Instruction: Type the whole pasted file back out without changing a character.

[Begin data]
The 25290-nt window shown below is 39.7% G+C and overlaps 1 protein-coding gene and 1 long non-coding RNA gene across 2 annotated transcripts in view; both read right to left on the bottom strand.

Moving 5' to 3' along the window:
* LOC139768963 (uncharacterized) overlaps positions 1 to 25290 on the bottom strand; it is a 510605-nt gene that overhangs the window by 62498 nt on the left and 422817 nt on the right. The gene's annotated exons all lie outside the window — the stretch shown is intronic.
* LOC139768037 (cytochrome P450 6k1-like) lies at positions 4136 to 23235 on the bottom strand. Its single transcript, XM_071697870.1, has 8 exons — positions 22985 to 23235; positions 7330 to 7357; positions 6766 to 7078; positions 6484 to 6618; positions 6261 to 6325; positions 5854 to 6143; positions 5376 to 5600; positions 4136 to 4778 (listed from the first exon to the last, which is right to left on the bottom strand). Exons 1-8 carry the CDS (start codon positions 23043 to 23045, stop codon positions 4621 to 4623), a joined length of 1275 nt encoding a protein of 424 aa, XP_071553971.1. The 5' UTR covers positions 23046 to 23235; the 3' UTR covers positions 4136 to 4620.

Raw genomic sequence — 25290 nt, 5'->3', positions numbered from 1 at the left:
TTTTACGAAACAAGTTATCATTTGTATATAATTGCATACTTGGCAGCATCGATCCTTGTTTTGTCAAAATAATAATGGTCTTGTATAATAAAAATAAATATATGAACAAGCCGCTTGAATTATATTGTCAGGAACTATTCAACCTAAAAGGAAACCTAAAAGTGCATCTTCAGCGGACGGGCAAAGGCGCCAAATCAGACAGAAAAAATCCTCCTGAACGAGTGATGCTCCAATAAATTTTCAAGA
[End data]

The 25290-nt window shown below is 39.7% G+C and overlaps 1 protein-coding gene and 1 long non-coding RNA gene across 2 annotated transcripts in view; both read right to left on the bottom strand.

Moving 5' to 3' along the window:
* LOC139768963 (uncharacterized) overlaps positions 1 to 25290 on the bottom strand; it is a 510605-nt gene that overhangs the window by 62498 nt on the left and 422817 nt on the right. The gene's annotated exons all lie outside the window — the stretch shown is intronic.
* LOC139768037 (cytochrome P450 6k1-like) lies at positions 4136 to 23235 on the bottom strand. Its single transcript, XM_071697870.1, has 8 exons — positions 22985 to 23235; positions 7330 to 7357; positions 6766 to 7078; positions 6484 to 6618; positions 6261 to 6325; positions 5854 to 6143; positions 5376 to 5600; positions 4136 to 4778 (listed from the first exon to the last, which is right to left on the bottom strand). Exons 1-8 carry the CDS (start codon positions 23043 to 23045, stop codon positions 4621 to 4623), a joined length of 1275 nt encoding a protein of 424 aa, XP_071553971.1. The 5' UTR covers positions 23046 to 23235; the 3' UTR covers positions 4136 to 4620.

Raw genomic sequence — 25290 nt, 5'->3', positions numbered from 1 at the left:
TTTTACGAAACAAGTTATCATTTGTATATAATTGCATACTTGGCAGCATCGATCCTTGTTTTGTCAAAATAATAATGGTCTTGTATAATAAAAATAAATATATGAACAAGCCGCTTGAATTATATTGTCAGGAACTATTCAACCTAAAAGGAAACCTAAAAGTGCATCTTCAGCGGACGGGCAAAGGCGCCAAATCAGACAGAAAAAATCCTCCTGAACGAGTGATGCTCCAATAAATTTTCAAGA